Mayor Rybak Proposes Sequence of Cuts if State Reneges on LGA Promise
State cuts would means more debt, more potholes in Minneapolis
September 16, 2010 (Minneapolis) As he promised in his August 16 budget address, Minneapolis Mayor R.T. Rybak today proposed a sequence of cuts to his 2011 recommended city budget to take effect if the State of Minnesota fails to deliver fully on its commitment of Local Government Aid (LGA) to Minneapolis next year.
The Mayor’s Plan A Current Law Budget that he proposed on August 16 assumes that the State of Minnesota will deliver fully on its commitment in current law of $87.5 million in LGA to Minneapolis in 2011. Mayor Rybak said then that Minneapolis residents should hold the State accountable to that promise, as should residents of all Minnesota cities.
In light of next year’s State budget deficit of $6 billion, however, Mayor Rybak requested in his August 16 budget address that the City Council simultaneously pass both his Plan A Current Law Budget and the Plan B State Deficiency Budget that he proposed today.
The $18 million in cuts that Mayor Rybak outlined today fall most heavily on street paving and paying down pension debt. Mayor Rybak proposed sequencing the cuts in the following order, depending on the magnitude of the cuts that the State might make to Minneapolis’ promised LGA next year:
1) Cut $6.1 million by delaying payment on pension debt;
2) Cut $4 million in preventive street maintenance, street resurfacing and alley resurfacing;
3) Cut $0.72 million in innovative, cost-saving initiatives (see below);
4) Cut $1.4 million more by delaying payment on pension debt;
5) Cut $5 million more in street and alley maintenance and resurfacing;
6) Cut $0.7 million in the Fire Department.
"I would prefer not to make these cuts," Mayor Rybak said. "I wish I could propose only one budget a year, but because of ongoing uncertainty about the State’s budget, we will need to adopt this two-tiered approach to budgeting now — and it’s likely that we will have to continue to making adjustments throughout the year.
"We must hold the State accountable to following current law and following through on its commitment to Minneapolis, but we must also spell out ahead of time what cuts we will make if it does not."
Mayor Rybak added, "Adopting a two-tiered budget in December will give the City Finance Director specific directions about what should be cut, in what order — with the cuts triggered early next year by the amount of LGA that the new Governor proposes in his budget to the new Legislature."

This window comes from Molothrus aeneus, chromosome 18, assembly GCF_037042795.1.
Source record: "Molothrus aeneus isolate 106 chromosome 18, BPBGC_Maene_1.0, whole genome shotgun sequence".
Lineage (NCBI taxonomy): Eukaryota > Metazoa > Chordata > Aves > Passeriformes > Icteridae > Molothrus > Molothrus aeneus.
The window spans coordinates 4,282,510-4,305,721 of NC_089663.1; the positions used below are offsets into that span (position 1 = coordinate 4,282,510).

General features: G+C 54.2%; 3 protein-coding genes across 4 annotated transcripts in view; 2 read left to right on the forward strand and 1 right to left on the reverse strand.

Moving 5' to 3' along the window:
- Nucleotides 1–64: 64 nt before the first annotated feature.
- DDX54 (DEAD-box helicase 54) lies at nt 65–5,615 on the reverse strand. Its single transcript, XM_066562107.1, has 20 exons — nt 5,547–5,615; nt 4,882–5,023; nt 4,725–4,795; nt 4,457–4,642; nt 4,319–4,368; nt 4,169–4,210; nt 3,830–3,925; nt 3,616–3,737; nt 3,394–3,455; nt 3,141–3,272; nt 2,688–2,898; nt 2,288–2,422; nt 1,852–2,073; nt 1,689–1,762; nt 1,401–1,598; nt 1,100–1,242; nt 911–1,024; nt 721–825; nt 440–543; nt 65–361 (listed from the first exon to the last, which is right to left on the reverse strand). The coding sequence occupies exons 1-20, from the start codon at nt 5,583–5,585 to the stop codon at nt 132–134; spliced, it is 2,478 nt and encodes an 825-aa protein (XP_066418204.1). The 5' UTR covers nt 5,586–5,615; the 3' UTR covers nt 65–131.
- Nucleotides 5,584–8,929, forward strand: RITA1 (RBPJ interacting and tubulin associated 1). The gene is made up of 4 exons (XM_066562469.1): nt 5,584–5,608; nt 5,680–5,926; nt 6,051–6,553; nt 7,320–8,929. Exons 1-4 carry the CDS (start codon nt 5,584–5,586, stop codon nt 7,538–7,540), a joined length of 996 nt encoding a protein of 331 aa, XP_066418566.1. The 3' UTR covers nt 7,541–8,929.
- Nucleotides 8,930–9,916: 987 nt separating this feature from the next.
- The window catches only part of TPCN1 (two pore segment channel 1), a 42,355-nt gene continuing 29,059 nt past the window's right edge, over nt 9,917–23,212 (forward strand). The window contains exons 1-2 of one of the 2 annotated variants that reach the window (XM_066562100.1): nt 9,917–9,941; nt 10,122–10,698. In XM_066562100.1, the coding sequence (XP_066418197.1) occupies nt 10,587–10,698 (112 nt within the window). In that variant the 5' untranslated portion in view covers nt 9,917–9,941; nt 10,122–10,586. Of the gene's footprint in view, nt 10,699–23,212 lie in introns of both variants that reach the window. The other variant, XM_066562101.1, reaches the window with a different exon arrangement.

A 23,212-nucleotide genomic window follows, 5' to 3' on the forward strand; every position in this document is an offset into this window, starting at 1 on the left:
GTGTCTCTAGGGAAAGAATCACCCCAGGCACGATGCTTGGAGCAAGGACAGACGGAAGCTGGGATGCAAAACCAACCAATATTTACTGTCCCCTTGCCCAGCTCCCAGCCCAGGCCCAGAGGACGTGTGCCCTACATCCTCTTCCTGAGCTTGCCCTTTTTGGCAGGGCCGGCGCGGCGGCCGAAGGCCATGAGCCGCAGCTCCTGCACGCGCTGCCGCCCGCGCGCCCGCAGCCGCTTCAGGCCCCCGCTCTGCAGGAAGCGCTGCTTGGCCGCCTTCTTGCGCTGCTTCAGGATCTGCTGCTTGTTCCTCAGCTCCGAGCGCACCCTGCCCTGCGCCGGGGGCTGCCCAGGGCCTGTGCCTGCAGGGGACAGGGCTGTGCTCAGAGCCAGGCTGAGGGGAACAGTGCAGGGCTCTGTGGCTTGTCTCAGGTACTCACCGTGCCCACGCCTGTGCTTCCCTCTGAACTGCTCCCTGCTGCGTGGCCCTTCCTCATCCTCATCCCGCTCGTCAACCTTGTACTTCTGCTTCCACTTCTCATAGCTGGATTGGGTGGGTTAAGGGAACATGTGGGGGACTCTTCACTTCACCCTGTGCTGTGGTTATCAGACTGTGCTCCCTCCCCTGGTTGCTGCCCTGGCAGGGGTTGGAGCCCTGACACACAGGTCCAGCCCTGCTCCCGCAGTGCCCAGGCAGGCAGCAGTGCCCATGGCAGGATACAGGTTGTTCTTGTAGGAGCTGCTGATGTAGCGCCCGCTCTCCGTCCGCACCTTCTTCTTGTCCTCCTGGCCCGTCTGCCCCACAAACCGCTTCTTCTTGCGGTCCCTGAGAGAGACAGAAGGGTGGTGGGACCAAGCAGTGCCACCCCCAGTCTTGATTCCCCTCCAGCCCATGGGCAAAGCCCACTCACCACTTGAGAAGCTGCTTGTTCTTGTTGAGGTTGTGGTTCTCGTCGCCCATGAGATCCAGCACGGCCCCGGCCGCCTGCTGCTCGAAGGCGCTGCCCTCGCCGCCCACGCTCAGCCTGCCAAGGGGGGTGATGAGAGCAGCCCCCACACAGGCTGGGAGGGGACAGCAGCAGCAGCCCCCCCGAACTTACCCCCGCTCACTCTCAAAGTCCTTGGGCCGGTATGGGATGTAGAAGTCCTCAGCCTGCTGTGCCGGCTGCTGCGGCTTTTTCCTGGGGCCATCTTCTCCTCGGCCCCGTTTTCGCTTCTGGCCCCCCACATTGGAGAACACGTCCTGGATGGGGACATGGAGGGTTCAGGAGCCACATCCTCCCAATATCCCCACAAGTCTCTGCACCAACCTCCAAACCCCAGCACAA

The cuts that Mayor Rybak proposed if the State cuts its 2011 LGA commitment to Minneapolis have the following consequences:
Cuts to street maintenance ($9 million total) will mean that extended over five years, 300 miles of City streets will not receive basic preventative maintenance, 66 miles of streets will not be resurfaced and eight miles of the worst alleys will not be resurfaced. (Mayor Rybak outlined these consequences in a September 2 presentation to the City Council’s Transportation and Public Works Committee.)
• Delaying payment on pension debt ($7.5 million total) will mean that in subsequent years, it will be harder for the City to keep police and firefighters on the job and will make property-tax increases more likely.
• Cuts to innovative cost-saving initiatives include eliminating funds for regional collaborative transportation planning for Public Works and for voice-recognition software for 311.
• Cuts to the Fire Department will mean layoffs of eight firefighters.
Should this sequence of cuts still not be enough to fill the gap created by State LGA cuts, Mayor Rybak said he would consider an increase of one more percentage point in the property-tax levy. That increase would raise roughly $2.6 million.
"I’m proud that every budget that I have delivered and the City Council has passed has matched revenue to spending five years out, not just one year at a time. And I’m proud that even in the midst of the worst recession in decades, we have carefully managed our costs and paid down $130 million in debt. Our record of fiscal management is strong," Mayor Rybak said.
Cutting important City services when the State fails to deliver on promised LGA "is not new," Mayor Rybak continued; "we’ve already done it for the last three years in a row. This year, we’re just planning even further ahead: we’re simply proposing it months in advance, in December rather than in April. We’re also making it easier for our employees to plan their work and for our residents to know what services they can expect from the City.
"As we know from years of experience in making mid-year cuts," he added, "the sooner we make them, the less difficult it is to absorb them."
Published Sep. 16, 2010